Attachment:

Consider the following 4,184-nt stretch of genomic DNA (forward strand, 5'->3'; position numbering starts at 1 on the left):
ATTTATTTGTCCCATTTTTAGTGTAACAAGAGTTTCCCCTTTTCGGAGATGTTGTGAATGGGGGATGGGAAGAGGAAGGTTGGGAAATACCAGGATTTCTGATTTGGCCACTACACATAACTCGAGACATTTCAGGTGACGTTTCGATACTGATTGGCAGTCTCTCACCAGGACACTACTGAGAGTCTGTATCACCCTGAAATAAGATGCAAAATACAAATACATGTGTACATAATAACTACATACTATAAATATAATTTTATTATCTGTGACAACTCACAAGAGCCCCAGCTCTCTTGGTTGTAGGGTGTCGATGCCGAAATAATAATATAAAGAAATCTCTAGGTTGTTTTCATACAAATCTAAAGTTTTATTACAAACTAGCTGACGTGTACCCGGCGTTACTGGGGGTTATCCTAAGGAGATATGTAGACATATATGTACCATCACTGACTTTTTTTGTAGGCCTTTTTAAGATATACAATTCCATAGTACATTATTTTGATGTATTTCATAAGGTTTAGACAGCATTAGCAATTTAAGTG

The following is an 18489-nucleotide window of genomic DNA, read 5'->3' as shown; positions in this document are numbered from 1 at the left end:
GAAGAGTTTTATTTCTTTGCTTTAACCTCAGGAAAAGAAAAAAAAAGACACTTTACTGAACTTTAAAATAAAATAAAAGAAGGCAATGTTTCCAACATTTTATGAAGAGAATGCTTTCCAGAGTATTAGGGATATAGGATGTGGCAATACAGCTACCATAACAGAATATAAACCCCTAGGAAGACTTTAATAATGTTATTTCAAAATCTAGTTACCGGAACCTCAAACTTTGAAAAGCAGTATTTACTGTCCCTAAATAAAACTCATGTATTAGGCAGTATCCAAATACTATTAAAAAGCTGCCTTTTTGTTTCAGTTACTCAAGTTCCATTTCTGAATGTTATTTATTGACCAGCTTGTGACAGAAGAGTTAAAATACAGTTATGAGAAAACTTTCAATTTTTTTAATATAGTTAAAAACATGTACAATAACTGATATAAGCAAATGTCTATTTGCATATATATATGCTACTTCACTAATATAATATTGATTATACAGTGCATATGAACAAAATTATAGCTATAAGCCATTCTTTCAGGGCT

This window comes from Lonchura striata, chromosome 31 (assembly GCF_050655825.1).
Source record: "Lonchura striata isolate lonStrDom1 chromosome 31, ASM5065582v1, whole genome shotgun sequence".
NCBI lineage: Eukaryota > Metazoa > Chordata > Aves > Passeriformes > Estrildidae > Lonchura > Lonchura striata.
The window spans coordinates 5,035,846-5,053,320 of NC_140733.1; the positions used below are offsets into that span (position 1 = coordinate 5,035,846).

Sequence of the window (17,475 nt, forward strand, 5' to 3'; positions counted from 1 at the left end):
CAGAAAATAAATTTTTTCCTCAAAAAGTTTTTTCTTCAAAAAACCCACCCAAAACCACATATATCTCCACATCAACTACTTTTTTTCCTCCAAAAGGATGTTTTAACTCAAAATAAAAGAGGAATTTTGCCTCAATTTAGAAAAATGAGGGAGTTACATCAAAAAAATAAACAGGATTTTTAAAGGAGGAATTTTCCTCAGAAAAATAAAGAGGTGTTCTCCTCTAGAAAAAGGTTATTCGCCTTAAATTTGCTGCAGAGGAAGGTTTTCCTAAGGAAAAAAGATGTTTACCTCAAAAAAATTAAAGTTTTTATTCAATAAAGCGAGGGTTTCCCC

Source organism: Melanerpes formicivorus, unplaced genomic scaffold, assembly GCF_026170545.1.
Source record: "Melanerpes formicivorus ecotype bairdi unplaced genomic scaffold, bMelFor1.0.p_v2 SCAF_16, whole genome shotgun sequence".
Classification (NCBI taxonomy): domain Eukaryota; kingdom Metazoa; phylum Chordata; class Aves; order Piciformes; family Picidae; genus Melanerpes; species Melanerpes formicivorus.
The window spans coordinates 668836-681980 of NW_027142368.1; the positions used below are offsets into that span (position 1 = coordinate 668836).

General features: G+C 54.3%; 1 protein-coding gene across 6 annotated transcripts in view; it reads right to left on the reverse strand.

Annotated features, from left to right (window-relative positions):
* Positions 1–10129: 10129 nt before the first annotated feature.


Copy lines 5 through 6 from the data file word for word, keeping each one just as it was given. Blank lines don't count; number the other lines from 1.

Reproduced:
This window comes from Lonchura striata, chromosome 31 (assembly GCF_050655825.1).
Source record: "Lonchura striata isolate lonStrDom1 chromosome 31, ASM5065582v1, whole genome shotgun sequence".